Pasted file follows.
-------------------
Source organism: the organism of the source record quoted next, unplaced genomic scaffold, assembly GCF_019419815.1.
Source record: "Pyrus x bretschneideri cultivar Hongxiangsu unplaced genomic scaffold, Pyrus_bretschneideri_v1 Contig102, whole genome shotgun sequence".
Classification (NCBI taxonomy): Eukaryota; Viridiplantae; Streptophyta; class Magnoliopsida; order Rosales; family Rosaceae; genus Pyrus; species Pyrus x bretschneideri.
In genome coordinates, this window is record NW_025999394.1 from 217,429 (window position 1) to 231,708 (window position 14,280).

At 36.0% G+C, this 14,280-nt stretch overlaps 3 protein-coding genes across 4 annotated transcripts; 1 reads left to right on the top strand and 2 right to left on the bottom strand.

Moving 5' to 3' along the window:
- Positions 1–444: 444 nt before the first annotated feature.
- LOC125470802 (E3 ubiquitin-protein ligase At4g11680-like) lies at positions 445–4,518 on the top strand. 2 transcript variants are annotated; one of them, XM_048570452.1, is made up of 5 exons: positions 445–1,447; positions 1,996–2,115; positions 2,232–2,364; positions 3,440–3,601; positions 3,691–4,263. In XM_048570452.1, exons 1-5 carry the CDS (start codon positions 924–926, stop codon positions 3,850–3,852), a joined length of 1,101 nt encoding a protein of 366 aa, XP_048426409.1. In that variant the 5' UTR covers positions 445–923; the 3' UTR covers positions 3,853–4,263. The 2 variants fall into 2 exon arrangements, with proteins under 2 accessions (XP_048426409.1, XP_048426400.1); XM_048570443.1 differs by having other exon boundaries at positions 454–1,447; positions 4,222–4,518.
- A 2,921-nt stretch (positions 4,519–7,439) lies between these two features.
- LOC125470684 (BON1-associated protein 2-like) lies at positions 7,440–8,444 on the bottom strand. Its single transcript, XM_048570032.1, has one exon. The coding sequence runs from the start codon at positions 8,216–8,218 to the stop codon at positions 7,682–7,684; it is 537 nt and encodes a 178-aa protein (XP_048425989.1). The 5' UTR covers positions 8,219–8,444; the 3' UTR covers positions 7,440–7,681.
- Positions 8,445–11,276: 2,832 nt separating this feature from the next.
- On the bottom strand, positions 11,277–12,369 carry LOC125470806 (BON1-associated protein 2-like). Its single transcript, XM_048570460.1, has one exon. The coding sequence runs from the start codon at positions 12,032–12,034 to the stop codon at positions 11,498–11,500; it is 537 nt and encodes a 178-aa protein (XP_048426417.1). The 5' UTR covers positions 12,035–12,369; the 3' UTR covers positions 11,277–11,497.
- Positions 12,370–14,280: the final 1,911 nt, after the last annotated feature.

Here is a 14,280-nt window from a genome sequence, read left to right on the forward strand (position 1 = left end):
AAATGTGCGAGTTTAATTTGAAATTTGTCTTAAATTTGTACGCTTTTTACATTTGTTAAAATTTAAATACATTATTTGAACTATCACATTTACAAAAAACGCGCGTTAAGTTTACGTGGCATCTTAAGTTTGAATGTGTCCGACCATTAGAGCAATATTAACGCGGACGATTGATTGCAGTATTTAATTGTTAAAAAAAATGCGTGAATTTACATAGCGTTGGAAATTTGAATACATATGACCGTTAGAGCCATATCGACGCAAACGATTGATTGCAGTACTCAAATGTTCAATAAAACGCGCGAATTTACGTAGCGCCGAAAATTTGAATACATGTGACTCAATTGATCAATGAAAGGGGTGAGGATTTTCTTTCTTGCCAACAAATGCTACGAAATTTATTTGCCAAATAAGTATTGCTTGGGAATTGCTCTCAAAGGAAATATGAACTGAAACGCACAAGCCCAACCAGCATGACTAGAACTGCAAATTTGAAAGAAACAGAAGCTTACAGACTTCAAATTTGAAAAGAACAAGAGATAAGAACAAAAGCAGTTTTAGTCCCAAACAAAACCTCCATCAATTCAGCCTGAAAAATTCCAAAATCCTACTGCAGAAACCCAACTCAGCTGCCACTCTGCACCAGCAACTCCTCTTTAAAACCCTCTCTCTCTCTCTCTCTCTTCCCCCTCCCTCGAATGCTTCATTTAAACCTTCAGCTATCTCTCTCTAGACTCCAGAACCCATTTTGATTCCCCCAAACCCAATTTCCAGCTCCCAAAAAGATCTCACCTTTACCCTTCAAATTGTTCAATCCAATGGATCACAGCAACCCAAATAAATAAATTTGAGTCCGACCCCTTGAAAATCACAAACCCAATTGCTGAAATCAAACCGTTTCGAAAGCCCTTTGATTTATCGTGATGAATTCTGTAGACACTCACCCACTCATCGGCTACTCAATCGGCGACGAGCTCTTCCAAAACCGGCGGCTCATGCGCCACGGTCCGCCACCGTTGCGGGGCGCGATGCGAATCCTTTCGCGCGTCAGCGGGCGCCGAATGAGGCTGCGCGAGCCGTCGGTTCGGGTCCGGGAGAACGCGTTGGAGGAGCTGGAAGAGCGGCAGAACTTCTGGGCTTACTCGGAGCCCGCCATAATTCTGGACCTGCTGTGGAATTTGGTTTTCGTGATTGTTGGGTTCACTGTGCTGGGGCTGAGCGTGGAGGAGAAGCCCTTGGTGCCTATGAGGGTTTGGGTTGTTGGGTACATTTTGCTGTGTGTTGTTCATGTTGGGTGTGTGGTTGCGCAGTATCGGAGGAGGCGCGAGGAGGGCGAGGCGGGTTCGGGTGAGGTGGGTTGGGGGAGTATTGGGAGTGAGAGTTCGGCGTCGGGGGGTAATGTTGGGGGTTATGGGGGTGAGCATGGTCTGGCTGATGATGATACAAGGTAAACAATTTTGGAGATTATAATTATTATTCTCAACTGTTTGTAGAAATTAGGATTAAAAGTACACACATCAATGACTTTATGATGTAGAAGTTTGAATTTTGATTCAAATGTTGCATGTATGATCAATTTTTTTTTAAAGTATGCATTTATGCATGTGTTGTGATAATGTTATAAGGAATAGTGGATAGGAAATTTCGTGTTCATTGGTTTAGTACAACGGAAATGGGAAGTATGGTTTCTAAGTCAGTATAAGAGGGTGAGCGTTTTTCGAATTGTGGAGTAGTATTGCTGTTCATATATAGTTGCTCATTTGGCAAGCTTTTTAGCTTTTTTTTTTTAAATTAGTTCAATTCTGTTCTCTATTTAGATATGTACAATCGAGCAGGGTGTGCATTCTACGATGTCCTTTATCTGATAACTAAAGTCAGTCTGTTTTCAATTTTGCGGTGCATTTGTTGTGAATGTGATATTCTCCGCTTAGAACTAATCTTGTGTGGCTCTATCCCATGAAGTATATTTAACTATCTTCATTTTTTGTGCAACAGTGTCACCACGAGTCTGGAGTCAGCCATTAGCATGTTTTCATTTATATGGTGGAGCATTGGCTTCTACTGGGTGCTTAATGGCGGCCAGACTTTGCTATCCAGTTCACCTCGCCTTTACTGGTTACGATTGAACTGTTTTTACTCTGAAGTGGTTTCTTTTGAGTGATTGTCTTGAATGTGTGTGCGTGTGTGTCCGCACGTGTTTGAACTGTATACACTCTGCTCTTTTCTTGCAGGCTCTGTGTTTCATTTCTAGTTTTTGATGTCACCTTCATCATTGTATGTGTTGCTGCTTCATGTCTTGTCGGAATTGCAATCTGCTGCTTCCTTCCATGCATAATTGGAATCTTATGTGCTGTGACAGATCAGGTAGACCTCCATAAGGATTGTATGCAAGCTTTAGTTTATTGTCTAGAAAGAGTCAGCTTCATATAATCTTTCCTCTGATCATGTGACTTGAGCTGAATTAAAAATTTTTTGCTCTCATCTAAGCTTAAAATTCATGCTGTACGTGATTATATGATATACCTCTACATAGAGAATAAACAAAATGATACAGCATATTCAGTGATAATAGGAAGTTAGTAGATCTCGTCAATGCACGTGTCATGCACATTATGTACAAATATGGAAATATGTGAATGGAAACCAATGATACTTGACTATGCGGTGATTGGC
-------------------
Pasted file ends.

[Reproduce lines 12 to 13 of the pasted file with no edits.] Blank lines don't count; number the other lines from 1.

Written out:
- On the bottom strand, positions 11,277–12,369 carry LOC125470806 (BON1-associated protein 2-like). Its single transcript, XM_048570460.1, has one exon. The coding sequence runs from the start codon at positions 12,032–12,034 to the stop codon at positions 11,498–11,500; it is 537 nt and encodes a 178-aa protein (XP_048426417.1). The 5' UTR covers positions 12,035–12,369; the 3' UTR covers positions 11,277–11,497.
- Positions 12,370–14,280: the final 1,911 nt, after the last annotated feature.